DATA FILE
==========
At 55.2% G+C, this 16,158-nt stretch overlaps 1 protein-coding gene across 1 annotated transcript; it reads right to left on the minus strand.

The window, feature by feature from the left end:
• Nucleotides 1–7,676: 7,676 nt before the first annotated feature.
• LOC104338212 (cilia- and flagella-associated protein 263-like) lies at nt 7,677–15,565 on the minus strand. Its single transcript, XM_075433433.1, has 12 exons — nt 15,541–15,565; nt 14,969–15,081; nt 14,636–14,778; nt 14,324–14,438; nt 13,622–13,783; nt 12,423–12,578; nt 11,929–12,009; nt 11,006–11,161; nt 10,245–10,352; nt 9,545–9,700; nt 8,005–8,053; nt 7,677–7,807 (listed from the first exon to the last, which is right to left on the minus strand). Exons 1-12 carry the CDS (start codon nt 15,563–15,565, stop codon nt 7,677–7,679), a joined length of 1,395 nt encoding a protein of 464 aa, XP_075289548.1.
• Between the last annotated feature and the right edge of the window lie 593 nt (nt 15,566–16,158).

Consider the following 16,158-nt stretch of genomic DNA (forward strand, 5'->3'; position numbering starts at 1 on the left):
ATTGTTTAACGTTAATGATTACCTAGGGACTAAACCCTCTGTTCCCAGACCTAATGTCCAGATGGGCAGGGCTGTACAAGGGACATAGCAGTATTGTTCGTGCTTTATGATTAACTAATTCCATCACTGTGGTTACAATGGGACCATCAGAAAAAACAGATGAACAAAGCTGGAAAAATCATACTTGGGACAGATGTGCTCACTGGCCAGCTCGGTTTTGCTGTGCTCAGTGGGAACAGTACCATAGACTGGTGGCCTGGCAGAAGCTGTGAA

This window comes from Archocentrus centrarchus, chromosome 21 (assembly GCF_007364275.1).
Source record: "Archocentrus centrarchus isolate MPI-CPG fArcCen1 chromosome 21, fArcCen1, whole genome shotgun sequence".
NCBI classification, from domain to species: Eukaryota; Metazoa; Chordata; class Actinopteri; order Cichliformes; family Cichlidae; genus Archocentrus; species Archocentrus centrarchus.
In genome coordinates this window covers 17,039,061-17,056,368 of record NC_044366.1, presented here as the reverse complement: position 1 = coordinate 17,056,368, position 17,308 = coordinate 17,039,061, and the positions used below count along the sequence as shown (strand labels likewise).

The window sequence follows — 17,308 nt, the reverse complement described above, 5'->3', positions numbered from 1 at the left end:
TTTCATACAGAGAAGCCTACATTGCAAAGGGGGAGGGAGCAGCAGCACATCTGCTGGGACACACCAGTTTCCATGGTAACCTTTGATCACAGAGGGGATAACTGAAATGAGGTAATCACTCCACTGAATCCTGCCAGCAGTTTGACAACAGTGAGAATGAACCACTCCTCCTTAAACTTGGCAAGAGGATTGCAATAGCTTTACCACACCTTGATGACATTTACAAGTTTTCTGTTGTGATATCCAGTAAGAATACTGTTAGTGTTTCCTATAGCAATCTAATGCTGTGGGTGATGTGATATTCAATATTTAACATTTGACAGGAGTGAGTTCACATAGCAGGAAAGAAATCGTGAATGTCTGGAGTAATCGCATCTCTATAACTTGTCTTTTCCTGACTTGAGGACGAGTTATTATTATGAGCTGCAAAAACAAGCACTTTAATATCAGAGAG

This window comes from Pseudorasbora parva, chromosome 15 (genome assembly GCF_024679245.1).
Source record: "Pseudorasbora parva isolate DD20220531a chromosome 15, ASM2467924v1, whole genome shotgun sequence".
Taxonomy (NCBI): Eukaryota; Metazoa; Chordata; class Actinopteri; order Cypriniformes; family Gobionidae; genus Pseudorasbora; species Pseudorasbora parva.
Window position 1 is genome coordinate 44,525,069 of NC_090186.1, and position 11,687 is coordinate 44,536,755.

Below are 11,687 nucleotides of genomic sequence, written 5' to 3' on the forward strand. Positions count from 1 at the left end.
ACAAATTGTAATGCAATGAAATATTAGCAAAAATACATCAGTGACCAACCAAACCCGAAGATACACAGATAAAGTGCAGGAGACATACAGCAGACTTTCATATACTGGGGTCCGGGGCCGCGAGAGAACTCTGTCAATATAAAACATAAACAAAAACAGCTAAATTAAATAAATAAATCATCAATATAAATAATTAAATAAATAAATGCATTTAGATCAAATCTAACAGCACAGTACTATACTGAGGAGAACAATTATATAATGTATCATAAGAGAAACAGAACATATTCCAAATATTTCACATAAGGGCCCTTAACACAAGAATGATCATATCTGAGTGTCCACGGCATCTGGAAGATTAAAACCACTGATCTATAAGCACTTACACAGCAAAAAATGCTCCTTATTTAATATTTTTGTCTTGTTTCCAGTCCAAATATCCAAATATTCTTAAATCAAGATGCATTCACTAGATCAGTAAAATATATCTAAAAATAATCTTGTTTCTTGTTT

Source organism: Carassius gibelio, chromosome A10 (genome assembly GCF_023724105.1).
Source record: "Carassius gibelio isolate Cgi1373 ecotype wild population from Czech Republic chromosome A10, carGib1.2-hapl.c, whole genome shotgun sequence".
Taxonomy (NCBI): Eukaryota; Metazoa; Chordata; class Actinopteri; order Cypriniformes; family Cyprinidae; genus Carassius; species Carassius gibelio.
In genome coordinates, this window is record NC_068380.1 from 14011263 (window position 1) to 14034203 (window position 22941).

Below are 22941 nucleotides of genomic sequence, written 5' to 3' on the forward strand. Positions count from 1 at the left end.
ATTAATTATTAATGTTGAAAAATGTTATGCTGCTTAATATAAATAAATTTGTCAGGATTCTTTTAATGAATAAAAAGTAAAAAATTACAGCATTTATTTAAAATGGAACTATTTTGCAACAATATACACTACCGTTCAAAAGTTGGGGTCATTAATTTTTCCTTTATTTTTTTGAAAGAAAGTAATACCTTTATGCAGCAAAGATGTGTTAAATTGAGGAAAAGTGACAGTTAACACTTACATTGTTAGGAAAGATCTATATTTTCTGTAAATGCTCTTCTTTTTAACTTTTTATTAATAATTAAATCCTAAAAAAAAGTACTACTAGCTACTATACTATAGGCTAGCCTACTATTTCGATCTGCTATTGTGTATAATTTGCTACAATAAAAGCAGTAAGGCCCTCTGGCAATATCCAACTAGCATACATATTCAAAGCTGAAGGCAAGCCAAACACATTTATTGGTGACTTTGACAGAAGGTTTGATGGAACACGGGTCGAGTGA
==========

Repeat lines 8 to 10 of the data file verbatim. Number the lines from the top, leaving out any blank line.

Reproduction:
This window comes from Archocentrus centrarchus, chromosome 21 (assembly GCF_007364275.1).
Source record: "Archocentrus centrarchus isolate MPI-CPG fArcCen1 chromosome 21, fArcCen1, whole genome shotgun sequence".
NCBI classification, from domain to species: Eukaryota; Metazoa; Chordata; class Actinopteri; order Cichliformes; family Cichlidae; genus Archocentrus; species Archocentrus centrarchus.